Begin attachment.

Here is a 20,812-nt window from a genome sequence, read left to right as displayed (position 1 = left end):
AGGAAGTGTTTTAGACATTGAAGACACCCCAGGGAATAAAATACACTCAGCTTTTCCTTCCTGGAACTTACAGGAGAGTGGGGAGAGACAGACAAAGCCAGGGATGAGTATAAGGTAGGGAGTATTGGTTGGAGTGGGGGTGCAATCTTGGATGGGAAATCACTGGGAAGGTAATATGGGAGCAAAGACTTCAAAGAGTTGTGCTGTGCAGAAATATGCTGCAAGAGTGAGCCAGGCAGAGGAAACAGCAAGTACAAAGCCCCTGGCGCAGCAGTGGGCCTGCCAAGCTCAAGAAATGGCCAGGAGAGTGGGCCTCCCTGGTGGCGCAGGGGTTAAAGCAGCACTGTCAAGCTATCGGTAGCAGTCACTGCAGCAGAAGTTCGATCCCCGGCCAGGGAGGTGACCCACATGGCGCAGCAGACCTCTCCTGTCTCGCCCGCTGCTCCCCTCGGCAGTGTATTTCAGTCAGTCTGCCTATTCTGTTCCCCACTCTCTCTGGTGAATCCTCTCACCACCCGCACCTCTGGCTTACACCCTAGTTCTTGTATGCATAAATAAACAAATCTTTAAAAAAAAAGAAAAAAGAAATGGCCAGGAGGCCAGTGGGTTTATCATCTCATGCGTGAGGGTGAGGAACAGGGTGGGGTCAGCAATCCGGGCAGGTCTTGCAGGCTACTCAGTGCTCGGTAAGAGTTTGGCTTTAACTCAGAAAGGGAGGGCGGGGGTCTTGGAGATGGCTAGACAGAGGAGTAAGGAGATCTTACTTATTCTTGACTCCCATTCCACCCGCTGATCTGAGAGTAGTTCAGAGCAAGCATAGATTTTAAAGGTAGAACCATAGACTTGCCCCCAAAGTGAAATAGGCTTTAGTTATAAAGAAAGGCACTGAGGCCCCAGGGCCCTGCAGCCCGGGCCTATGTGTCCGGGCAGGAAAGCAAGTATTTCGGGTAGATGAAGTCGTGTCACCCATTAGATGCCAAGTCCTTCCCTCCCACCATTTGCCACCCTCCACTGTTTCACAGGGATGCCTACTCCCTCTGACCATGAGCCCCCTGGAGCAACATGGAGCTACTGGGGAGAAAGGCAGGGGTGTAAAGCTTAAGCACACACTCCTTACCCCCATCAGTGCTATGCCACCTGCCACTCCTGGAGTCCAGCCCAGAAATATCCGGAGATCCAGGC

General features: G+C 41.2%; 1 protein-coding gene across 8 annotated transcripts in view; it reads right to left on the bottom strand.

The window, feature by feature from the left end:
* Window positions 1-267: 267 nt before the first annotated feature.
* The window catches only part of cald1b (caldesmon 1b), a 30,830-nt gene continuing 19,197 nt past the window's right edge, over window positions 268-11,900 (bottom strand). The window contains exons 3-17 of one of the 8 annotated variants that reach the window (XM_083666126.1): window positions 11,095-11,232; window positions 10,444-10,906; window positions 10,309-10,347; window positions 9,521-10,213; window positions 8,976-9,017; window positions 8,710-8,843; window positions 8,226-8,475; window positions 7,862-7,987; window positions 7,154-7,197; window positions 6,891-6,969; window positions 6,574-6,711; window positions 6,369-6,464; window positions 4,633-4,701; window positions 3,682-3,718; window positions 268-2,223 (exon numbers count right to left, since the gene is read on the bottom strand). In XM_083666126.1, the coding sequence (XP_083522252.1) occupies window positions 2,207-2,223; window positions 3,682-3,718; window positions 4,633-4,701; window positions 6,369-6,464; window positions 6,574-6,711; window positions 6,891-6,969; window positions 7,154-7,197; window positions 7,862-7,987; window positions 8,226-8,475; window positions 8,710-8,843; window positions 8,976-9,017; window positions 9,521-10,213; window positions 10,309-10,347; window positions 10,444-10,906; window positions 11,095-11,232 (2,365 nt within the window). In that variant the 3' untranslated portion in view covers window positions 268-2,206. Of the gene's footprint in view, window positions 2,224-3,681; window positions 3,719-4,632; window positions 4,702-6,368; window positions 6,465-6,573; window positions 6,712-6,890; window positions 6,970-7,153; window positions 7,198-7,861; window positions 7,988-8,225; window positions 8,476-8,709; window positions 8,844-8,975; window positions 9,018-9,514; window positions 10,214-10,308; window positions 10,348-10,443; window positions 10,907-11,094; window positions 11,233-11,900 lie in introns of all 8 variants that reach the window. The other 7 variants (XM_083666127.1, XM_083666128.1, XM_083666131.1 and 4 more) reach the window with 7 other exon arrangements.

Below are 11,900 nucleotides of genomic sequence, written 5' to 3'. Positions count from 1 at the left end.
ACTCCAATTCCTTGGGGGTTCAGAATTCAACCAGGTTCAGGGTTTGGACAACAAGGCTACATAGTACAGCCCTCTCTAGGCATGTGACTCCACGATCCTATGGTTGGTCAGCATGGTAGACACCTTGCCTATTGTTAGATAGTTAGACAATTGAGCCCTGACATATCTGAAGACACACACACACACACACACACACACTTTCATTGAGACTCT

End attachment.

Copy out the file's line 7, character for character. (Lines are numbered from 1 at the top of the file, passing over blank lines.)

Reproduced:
Below are 11,900 nucleotides of genomic sequence, written 5' to 3'. Positions count from 1 at the left end.